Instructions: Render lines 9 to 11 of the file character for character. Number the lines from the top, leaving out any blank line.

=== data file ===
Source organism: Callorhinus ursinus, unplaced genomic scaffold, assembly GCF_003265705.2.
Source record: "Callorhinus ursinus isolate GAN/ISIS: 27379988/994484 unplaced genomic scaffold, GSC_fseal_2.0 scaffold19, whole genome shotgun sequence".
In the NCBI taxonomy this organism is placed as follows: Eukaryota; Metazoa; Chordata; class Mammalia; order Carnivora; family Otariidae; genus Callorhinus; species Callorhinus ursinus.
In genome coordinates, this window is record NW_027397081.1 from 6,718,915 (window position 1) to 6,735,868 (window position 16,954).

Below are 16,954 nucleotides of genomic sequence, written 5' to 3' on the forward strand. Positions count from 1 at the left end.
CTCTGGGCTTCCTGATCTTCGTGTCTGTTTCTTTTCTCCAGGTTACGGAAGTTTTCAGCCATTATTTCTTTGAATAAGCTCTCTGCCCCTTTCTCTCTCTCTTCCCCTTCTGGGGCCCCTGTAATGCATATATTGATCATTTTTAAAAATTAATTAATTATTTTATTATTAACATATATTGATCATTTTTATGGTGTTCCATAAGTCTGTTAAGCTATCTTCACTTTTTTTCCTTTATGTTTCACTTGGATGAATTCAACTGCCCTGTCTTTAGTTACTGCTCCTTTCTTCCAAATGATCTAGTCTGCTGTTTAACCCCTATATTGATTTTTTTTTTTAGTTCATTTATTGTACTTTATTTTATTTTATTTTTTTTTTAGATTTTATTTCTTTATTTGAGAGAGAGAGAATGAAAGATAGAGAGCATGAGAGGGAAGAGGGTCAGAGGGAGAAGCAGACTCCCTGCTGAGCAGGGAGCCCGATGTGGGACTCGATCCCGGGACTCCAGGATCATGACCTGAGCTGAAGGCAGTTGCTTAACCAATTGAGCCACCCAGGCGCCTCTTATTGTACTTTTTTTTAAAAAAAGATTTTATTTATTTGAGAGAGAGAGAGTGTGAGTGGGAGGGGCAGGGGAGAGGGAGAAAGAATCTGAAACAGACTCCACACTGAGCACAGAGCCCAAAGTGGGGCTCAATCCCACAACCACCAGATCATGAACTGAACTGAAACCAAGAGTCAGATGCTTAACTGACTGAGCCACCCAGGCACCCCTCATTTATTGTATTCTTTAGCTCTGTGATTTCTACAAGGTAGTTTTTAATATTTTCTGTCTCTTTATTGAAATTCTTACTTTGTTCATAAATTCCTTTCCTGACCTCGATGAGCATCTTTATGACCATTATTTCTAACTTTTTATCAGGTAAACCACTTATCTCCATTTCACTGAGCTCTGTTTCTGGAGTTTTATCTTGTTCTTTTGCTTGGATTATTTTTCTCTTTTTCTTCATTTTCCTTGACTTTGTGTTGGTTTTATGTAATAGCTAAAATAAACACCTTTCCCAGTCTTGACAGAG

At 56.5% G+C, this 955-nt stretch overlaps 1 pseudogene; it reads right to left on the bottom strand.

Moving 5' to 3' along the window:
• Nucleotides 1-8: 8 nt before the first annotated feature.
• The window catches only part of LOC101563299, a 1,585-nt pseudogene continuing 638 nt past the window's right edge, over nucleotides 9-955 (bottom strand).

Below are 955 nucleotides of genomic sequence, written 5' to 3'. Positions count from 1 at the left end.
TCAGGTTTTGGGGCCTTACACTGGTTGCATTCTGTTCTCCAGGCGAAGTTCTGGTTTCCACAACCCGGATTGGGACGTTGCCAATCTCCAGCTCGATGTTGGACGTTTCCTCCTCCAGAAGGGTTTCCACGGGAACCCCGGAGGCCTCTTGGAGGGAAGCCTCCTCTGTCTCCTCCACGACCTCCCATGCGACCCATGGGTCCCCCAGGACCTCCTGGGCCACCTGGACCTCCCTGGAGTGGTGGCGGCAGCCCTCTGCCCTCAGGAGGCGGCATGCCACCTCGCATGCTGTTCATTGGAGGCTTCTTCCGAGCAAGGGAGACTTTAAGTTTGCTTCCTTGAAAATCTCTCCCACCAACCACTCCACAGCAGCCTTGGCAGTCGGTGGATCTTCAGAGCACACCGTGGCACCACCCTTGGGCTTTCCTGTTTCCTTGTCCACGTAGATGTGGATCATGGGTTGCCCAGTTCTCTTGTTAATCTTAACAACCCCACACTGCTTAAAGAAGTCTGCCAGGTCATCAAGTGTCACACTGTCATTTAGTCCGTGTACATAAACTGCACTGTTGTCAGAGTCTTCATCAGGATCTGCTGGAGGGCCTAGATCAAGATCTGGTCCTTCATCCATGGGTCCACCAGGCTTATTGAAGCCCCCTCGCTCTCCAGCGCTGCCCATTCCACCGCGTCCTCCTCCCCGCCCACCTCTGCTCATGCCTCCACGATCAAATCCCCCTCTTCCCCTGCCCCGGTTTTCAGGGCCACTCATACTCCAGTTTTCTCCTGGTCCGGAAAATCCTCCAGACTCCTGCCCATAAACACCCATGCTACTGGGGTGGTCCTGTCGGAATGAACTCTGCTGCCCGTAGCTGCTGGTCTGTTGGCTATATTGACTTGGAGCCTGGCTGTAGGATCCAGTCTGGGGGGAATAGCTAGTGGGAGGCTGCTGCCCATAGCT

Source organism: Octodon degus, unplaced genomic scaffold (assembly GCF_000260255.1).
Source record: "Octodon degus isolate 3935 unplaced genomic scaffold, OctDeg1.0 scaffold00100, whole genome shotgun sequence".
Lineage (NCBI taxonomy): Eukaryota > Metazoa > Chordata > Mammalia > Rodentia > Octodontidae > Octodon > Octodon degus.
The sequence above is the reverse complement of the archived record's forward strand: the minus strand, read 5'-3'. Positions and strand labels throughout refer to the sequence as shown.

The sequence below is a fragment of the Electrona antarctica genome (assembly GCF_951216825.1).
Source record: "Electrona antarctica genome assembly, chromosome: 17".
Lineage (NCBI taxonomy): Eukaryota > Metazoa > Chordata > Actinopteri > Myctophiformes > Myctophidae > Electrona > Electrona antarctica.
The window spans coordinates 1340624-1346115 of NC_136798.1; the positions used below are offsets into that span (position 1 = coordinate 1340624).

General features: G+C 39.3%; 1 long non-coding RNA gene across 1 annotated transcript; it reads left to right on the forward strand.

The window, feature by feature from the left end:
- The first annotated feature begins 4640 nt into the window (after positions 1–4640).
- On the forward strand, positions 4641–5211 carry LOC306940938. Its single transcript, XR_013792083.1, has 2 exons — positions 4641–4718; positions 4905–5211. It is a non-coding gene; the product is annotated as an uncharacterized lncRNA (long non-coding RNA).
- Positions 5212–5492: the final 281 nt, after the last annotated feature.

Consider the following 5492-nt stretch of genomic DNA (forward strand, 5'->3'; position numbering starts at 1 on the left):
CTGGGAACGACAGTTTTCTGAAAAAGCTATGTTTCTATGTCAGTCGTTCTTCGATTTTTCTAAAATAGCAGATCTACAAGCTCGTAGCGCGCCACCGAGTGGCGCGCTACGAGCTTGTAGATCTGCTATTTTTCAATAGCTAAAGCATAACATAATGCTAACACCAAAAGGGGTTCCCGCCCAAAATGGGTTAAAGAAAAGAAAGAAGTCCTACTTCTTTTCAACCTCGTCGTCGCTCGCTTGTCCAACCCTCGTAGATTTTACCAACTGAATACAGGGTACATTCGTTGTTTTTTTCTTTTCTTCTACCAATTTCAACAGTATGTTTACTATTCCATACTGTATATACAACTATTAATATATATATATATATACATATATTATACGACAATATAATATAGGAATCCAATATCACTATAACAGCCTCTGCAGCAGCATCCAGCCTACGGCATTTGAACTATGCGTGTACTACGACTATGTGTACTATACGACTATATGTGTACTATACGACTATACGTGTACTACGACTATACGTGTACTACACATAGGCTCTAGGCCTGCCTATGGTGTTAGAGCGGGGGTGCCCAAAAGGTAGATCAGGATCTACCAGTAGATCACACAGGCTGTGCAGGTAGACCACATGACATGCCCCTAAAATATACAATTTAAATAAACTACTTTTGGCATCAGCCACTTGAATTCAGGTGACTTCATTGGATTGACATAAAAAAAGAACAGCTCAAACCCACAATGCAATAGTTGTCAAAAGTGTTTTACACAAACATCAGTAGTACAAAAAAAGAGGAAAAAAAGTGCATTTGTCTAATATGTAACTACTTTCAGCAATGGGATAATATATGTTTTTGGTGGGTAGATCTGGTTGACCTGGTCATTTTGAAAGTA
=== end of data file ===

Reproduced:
• Nucleotides 1-8: 8 nt before the first annotated feature.
• The window catches only part of LOC101563299, a 1,585-nt pseudogene continuing 638 nt past the window's right edge, over nucleotides 9-955 (bottom strand).

Below are 955 nucleotides of genomic sequence, written 5' to 3'. Positions count from 1 at the left end.